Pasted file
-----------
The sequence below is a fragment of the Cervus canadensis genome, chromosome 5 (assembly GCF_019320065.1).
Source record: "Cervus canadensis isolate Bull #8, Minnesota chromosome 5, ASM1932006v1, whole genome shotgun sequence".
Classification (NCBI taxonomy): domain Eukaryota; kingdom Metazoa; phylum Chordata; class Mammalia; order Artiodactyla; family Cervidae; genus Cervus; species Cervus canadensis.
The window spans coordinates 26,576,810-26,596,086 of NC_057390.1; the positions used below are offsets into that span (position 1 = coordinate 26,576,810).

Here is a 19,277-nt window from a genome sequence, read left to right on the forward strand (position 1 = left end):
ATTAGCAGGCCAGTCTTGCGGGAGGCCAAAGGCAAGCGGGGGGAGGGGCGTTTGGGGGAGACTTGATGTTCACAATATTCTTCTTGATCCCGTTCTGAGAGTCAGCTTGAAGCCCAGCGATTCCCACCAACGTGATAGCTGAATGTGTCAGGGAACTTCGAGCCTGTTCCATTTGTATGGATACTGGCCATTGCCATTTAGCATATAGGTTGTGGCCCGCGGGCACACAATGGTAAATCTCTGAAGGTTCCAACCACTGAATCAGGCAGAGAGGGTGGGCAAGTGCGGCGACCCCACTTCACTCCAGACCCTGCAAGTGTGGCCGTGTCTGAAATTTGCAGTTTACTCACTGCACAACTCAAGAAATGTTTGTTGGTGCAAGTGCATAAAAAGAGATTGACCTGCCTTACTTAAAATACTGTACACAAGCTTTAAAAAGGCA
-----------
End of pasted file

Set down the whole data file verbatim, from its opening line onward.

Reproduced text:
The sequence below is a fragment of the Cervus canadensis genome, chromosome 5 (assembly GCF_019320065.1).
Source record: "Cervus canadensis isolate Bull #8, Minnesota chromosome 5, ASM1932006v1, whole genome shotgun sequence".
Classification (NCBI taxonomy): domain Eukaryota; kingdom Metazoa; phylum Chordata; class Mammalia; order Artiodactyla; family Cervidae; genus Cervus; species Cervus canadensis.
The window spans coordinates 26,576,810-26,596,086 of NC_057390.1; the positions used below are offsets into that span (position 1 = coordinate 26,576,810).

Here is a 19,277-nt window from a genome sequence, read left to right on the forward strand (position 1 = left end):
ATTAGCAGGCCAGTCTTGCGGGAGGCCAAAGGCAAGCGGGGGGAGGGGCGTTTGGGGGAGACTTGATGTTCACAATATTCTTCTTGATCCCGTTCTGAGAGTCAGCTTGAAGCCCAGCGATTCCCACCAACGTGATAGCTGAATGTGTCAGGGAACTTCGAGCCTGTTCCATTTGTATGGATACTGGCCATTGCCATTTAGCATATAGGTTGTGGCCCGCGGGCACACAATGGTAAATCTCTGAAGGTTCCAACCACTGAATCAGGCAGAGAGGGTGGGCAAGTGCGGCGACCCCACTTCACTCCAGACCCTGCAAGTGTGGCCGTGTCTGAAATTTGCAGTTTACTCACTGCACAACTCAAGAAATGTTTGTTGGTGCAAGTGCATAAAAAGAGATTGACCTGCCTTACTTAAAATACTGTACACAAGCTTTAAAAAGGCA